Sunday, 13 July 2014

Didn't take maths at A-level?

When it comes to choosing a-levels, it's difficult to know which subjects to pick. There's often a lot of pressure on people to choose maths if they also want to do any of the sciences, as it is the basis of subjects such as physics and chemistry. I was one of the people who did sciences but not maths. For a while I regretted this and I panicked about the 'catch-up' lectures I was going to have at Uni, but my issue was that I really didn't want to spend two years doing an A-level that I wasn't sure if I was going to enjoy or not.

In year 11, my friend and I were entered for the additional maths exam, but our teacher had no time to teach us anything from the syllabus (that's just representative of my school) and so we had two weeks to teach ourselves this syllabus with completely new concepts like differentiation/integration and I think that's where my dislike of maths stemmed from. I really didn't appreciate being left to learn something entirely new with symbols I'd never seen before and not being able to ask anyone for help. I got an E on the exam, simply by teaching myself the basics of differentiation and integration and writing out my workings in slightly different formats hoping they would give me more marks. I had no idea how to do the rest of the questions and spent the next hour counting the bricks on the wall. It's fair to say, after that I wasn't too confident when it came to the subject.

Not having maths A-level isn't the be all and end all. Although I think maths is important and you should be fairly competent at it to work in STEM areas, you don't have to be a genius to be successful. Many universities offer catch-up courses for people without the A-level qualification, as I had to do this year. I actually appreciated the quick pace of the lectures and only learning what we needed to know, as well as the chemical background they gave problems and questions.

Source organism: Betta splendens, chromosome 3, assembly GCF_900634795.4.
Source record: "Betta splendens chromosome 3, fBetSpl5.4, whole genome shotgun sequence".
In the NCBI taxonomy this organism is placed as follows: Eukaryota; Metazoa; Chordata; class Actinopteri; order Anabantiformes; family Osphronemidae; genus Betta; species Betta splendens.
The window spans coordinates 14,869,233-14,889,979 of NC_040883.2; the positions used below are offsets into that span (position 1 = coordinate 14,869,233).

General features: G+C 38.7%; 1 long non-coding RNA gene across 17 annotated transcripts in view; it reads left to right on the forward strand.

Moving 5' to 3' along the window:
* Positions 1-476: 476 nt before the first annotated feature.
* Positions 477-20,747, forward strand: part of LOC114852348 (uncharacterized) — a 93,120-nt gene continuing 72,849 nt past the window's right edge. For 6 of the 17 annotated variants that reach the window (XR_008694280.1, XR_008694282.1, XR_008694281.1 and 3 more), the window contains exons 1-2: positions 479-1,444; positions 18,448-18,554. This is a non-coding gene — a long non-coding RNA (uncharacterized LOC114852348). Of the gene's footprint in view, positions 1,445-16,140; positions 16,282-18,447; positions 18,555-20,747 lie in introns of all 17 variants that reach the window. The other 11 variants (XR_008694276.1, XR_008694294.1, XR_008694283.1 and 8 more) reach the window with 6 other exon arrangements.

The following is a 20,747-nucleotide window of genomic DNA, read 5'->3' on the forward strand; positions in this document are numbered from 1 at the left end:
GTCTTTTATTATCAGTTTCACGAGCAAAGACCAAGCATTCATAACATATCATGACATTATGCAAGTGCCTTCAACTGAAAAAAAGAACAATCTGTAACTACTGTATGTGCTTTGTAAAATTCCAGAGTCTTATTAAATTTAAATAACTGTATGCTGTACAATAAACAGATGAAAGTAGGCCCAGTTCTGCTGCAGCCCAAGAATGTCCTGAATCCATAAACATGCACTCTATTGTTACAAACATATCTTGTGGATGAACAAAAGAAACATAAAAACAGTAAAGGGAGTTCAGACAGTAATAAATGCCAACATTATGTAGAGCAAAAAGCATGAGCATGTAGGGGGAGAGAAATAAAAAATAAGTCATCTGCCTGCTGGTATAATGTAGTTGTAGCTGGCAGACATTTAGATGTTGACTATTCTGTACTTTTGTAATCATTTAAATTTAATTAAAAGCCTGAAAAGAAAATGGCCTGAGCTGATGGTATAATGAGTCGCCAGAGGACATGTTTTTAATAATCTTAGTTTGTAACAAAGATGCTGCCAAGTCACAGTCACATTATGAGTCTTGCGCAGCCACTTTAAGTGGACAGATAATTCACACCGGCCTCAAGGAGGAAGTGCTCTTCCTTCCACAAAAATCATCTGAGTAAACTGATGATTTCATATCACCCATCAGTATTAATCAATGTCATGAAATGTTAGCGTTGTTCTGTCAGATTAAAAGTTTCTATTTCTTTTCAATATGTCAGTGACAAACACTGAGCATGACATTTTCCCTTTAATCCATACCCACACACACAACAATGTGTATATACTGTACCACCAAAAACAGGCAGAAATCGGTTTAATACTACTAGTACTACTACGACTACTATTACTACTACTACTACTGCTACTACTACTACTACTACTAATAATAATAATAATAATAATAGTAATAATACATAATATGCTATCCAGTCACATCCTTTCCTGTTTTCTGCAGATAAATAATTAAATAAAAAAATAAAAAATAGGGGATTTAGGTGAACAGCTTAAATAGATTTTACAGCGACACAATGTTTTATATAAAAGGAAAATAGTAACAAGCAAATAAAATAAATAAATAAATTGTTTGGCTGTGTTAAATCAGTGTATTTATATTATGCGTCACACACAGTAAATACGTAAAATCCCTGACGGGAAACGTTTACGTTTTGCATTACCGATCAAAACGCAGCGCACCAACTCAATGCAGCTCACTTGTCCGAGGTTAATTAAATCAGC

As I said, I previously regretted my decision, but now I'm okay with it. There's so much pressure on people to understand maths and be good at it, which results in people being terrified of what actually is quite an enjoyable subject for people like me. I used to be so scared of maths and thought you had to be a child prodigy to understand it, but you don't. Maths is simply learning rules and applying them to a given situation. Mix in a little problem-solving and it's soon quite fun.

 My main message I'm trying to get across in this post is, if you want to do A-level maths, do it. If you don't, but you want to go on to do a science subject at Uni, don't worry. Obviously, if you have a degree and career choice in mind, look at which a-levels you're required to have first. I imagine it would be quite disappointing to choose your subjects and then realise you can't do the course you want.

It will all be fine. Trust me (says the girl who still doesn't know her times tables off by heart)...

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